A long-term bet would be to realise how we could get feeds directly from company systems to help understand their assets, so we wouldn’t spend time on rekeying data! Layr has done this in the SME space, but imagine the value in moving into the large corporate space – far more efficient for them as buyers, and far easier for the insurers to ensure the right ongoing coverage.   

Which insurtech field will be the most impactful and attract funding in 2021?  

Back in 2015-2016, the funding often followed the hype, noise, and excitement. Right now, investors appear more thoughtful and savvier, which is great, as it lets people focus on developing good ideas, rather than shouting lots about mediocre ones. I believe this year the driver of funding to be less the field and more the revenue model. Investors have sensed how the industry is shaping up with regards to how it will precure insurtech services. The most interesting are those start-ups and scale-ups whose models are around subscription revenue streams that can grow into more classes or activities. Anyone with a super niche idea will struggle for backing, however, it might be cool.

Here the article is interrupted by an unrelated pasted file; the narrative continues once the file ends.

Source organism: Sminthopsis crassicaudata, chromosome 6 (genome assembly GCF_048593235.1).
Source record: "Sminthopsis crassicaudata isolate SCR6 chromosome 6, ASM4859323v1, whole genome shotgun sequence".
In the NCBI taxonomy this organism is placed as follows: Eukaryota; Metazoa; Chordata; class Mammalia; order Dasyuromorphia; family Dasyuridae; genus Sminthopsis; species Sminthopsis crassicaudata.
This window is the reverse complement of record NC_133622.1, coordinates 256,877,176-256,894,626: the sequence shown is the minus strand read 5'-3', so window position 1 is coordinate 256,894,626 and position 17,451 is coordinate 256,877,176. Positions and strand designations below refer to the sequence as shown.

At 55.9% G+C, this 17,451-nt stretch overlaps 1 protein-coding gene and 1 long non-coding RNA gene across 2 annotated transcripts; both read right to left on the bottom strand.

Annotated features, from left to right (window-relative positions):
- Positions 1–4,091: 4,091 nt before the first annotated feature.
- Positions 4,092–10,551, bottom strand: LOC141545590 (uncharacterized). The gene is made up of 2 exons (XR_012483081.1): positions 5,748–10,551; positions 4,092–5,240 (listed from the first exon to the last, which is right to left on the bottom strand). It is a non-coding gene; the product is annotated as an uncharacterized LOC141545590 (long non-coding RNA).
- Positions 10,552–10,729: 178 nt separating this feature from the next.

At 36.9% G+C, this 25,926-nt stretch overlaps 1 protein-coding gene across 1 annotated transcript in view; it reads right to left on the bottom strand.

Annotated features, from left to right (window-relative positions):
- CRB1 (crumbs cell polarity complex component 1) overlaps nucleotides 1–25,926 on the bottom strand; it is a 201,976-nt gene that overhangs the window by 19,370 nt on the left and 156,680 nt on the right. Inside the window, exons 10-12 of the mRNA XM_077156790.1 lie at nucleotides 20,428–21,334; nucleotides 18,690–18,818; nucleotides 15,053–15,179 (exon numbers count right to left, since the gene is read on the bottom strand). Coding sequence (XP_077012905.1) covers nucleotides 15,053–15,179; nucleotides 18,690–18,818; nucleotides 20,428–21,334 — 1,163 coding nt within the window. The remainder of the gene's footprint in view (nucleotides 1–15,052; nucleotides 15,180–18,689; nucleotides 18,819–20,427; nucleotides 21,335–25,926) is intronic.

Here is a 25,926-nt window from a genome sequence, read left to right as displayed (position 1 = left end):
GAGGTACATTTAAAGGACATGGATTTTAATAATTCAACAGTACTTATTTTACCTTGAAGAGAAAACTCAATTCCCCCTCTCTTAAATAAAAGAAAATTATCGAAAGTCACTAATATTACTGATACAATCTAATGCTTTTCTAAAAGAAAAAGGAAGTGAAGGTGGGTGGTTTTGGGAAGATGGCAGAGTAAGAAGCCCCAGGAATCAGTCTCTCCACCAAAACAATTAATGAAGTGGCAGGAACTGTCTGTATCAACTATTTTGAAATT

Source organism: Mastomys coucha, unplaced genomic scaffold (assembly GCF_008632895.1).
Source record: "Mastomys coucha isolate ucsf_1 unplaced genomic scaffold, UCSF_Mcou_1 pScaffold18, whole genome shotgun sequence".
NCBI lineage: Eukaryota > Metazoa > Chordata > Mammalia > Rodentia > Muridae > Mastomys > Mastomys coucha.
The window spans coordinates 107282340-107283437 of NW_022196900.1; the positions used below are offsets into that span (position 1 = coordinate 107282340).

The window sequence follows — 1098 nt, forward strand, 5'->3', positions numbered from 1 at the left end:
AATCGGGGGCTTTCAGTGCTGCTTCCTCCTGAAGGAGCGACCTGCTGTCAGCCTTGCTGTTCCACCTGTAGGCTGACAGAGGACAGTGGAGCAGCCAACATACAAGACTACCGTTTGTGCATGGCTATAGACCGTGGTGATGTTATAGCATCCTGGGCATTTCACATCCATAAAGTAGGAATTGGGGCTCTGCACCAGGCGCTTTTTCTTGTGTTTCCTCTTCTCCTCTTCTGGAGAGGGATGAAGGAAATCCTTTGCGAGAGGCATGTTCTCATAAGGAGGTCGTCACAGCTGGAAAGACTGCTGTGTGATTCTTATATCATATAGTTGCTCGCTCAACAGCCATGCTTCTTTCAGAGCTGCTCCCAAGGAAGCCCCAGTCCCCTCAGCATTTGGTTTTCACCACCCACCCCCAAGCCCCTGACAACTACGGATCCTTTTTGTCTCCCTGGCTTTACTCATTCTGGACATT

The future of insurance: what makes you hopeful, what worries you?  

As an industry, we should be excited and proud that much of our innovation is beyond simply convenience and making a meaningful difference to people. The ability to offer previously uninsurable building flood cover through parametric flood products (FloodFlash), ensuring that commercial drone pilots can now buy liability cover (Flock),    or that people can drive a drunk friend home in their own car via by-the-hour motor cover (Cuvva) is a genuine social good. “Insurtech for good” is a key theme we discuss on the InsurTech Board. While there is an awfully long way to go to really close the protection gap, this is a promising start!